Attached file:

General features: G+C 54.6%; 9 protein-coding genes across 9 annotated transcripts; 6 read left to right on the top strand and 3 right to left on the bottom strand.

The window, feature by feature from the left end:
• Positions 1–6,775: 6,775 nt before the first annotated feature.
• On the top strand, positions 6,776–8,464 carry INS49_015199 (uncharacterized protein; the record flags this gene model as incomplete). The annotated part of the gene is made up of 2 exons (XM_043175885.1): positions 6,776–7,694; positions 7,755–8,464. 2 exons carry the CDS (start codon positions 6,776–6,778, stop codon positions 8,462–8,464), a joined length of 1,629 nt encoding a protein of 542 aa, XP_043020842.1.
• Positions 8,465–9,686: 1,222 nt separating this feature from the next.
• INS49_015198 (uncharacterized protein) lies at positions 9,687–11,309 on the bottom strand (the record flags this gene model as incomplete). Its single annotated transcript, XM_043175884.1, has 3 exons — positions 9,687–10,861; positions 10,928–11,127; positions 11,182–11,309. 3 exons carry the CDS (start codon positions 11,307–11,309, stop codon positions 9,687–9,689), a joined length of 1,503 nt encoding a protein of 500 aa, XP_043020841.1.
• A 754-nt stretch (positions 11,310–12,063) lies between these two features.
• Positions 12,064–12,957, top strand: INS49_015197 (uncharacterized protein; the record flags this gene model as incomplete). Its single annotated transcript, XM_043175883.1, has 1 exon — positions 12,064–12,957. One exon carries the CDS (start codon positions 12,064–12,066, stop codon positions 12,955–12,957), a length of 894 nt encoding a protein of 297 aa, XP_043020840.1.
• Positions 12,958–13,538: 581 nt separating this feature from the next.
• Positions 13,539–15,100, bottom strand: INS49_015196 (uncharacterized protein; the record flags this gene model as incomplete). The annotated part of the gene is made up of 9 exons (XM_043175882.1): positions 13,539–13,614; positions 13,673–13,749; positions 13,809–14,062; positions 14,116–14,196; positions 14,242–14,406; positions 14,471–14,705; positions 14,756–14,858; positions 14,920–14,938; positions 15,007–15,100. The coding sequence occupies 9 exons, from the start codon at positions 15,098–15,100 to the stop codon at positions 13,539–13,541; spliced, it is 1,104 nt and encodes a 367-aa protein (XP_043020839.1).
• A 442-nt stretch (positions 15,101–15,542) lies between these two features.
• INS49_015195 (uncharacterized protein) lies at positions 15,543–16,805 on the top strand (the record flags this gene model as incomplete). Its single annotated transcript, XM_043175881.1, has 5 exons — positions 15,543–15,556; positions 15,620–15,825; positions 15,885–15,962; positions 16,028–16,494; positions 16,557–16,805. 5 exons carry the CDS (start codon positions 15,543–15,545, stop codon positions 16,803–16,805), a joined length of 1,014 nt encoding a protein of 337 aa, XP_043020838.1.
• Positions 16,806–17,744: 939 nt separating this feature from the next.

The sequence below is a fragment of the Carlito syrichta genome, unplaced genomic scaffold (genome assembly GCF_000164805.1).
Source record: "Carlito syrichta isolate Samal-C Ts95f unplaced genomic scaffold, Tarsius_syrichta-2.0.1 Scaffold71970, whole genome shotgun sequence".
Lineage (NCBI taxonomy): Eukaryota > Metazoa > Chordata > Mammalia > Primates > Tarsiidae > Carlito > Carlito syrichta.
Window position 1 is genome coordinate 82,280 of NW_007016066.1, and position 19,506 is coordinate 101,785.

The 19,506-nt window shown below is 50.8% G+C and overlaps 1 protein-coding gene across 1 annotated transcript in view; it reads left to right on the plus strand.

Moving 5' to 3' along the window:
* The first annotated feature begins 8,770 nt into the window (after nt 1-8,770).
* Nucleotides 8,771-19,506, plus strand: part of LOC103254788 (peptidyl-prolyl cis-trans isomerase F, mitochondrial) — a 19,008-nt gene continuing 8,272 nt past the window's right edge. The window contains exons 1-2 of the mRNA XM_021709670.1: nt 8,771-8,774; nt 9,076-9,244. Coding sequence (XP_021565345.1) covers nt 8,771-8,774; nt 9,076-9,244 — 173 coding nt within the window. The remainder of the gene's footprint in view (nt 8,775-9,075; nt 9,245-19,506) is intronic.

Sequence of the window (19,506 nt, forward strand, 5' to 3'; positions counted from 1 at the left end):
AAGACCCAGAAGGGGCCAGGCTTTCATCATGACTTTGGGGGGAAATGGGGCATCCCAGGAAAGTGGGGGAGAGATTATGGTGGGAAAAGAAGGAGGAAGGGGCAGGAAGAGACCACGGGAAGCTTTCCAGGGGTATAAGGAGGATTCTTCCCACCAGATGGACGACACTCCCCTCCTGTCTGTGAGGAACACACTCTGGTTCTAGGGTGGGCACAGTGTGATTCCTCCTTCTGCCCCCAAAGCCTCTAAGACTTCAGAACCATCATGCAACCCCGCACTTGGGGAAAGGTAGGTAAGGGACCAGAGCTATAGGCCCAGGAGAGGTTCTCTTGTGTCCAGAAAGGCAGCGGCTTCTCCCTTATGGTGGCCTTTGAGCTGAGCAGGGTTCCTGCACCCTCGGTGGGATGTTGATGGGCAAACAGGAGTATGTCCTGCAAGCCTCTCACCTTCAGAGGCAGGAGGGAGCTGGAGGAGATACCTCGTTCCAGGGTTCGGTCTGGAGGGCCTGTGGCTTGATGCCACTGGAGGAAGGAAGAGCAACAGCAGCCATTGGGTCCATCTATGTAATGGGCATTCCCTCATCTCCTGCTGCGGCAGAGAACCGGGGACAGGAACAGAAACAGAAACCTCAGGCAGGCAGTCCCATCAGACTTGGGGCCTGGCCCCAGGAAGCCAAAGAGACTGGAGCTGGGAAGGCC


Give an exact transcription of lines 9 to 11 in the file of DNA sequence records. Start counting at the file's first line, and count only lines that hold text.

• Positions 12,958–13,538: 581 nt separating this feature from the next.
• Positions 13,539–15,100, bottom strand: INS49_015196 (uncharacterized protein; the record flags this gene model as incomplete). The annotated part of the gene is made up of 9 exons (XM_043175882.1): positions 13,539–13,614; positions 13,673–13,749; positions 13,809–14,062; positions 14,116–14,196; positions 14,242–14,406; positions 14,471–14,705; positions 14,756–14,858; positions 14,920–14,938; positions 15,007–15,100. The coding sequence occupies 9 exons, from the start codon at positions 15,098–15,100 to the stop codon at positions 13,539–13,541; spliced, it is 1,104 nt and encodes a 367-aa protein (XP_043020839.1).
• A 442-nt stretch (positions 15,101–15,542) lies between these two features.